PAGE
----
Compliance

Know the Rules on Holiday Gifts

Can CU staff accept gifts from members?

November 27, 2013
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Examples of appropriate gifts include:

• Meals, gratuities, amenities, or favors based on obvious family or personal relationships. The circumstances should make it clear that the relationship, rather than the business of the credit union, is the motivating factor.

For example, let’s say Aunt Margaret, who also happens to be a member of the credit union, pays for your meal at an expensive restaurant one day on your lunch break. 

• Meals, refreshments, travel arrangements, accommodations, or entertainment of reasonable value in the course of a meeting or other business occasion.

In this case, the occasion must be for a bona fide business discussion or part of an effort to foster better business relations. And the expense should be one the credit union would pay as a reasonable business expense if not being paid by another party.

Check your credit union’s policies to determine if a dollar limit on gifts and favors is established under this exception.

• Advertising or promotional material of reasonable value, including pens, pencils, note pads, key chains, calendars, and similar items.

• Discounts or rebates on merchandise or services that are available to other persons or customers of the business or person under similar circumstances.

• Gifts of reasonable value related to commonly recognized events or occasions—such as a promotion, a new job, a wedding, a retirement, Christmas, or a bar or bat mitzvah.

For example, under the act, it’s permissible for you to accept a wedding gift from one of your favorite members.

Again, check your credit union’s policies to determine if they specify a dollar amount for acceptable gifts. NCUA doesn’t define acceptable dollar amounts credit union personnel can give or receive in instances of business-related entertainment or gifts. The expectation is that the amount should be “reasonable.”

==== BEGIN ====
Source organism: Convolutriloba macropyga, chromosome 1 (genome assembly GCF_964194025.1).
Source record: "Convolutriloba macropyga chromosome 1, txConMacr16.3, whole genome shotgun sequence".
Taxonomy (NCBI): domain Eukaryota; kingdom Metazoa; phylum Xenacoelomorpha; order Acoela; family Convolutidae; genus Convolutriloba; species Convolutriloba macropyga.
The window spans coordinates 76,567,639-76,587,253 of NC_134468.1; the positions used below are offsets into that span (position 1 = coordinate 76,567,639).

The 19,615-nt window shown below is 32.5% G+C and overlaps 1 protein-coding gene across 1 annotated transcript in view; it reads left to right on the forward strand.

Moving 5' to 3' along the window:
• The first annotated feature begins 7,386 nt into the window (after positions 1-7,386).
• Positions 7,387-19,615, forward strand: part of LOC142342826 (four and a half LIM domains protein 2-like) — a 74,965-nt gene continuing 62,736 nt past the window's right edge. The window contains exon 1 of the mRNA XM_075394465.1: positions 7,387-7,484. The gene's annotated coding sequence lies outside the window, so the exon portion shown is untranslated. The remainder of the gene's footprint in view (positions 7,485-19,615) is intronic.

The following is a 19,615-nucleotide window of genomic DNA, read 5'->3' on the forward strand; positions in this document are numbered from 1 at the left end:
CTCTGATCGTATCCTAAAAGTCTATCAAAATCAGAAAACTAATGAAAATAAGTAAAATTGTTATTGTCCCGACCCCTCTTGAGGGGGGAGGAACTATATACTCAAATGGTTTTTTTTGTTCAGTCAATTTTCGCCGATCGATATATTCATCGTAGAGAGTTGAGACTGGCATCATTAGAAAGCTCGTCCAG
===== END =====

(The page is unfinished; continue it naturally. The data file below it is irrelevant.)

Each credit union must establish its own acceptable standards, with examples of what’s considered appropriate. Review your credit union’s guidelines and expectations now as the holiday gift-giving begins.

This article first appeared in Front Line Newsletter.

Welcome Info.

Mark McCormick
December 16, 2010 10:46 am
It doesn't hurt to be reminded that CU management and employees are held to a higher standard than we often hear about in our daily news.

You could run this piece every year towards the end of the year.


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Good idea

Bill Merrick, Credit Union Magazine
December 16, 2010 12:29 pm
Thanks, Mark; that's a good idea.

Karen Saul offers up some good holiday-related information, too:
http://www.creditunionmagazine.com/articles/ho-hooh-no


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Great article! Unfortunately, most employees don’t feel valued or appreciated by their supervisors or employers. In fact, research has shown that the predominant reason team members quit their jobs is because they don’t feel valued. This is in spite of the fact that employee recognition programs have proliferated in the workplace – over 90% of all organizations in the U.S. has some form of employee recognition activities in place. But most employee recognition programs are viewed with skepticism and cynicism – because they aren’t viewed as being genuine in their communication of appreciation. Getting the “employee of the month” award, receiving a certificate of recognition, or a “Way to go, team!” email just don’t get the job done. How do you communicate authentic appreciation? We have found people have different ways that they want to be shown appreciation, and if you don’t communicate in the language of appreciation important to them, you essentially “miss the mark”. Additionally, employees need to receive recognition more than once a year at their performance review. Otherwise, they view the praise as “going through the motions”. A third component of authentic appreciation is that the communication has to be about them personally – not the department, not their group, but something they did. Finally, they have to believe that you mean what you say. How you treat them has to match the words you use. If you are not sure how your team members want to be shown appreciation, the Motivating By Appreciation Inventory (www.appreciationatwork.com/assess) will identify the language of appreciation and specific actions preferred by each employee. You then can create a group profile for your team, so everyone knows how to encourage one another. Remember, employees want to know that they are valued for what they contribute to the success of the organization. And communicating authentic appreciation in the ways they desire it can make the difference between keeping your quality team members or having a negative work environment that everyone wants to leave. Paul White, Ph.D., is the co-author of The 5 Languages of Appreciation in the Workplace with Dr. Gary Chapman.

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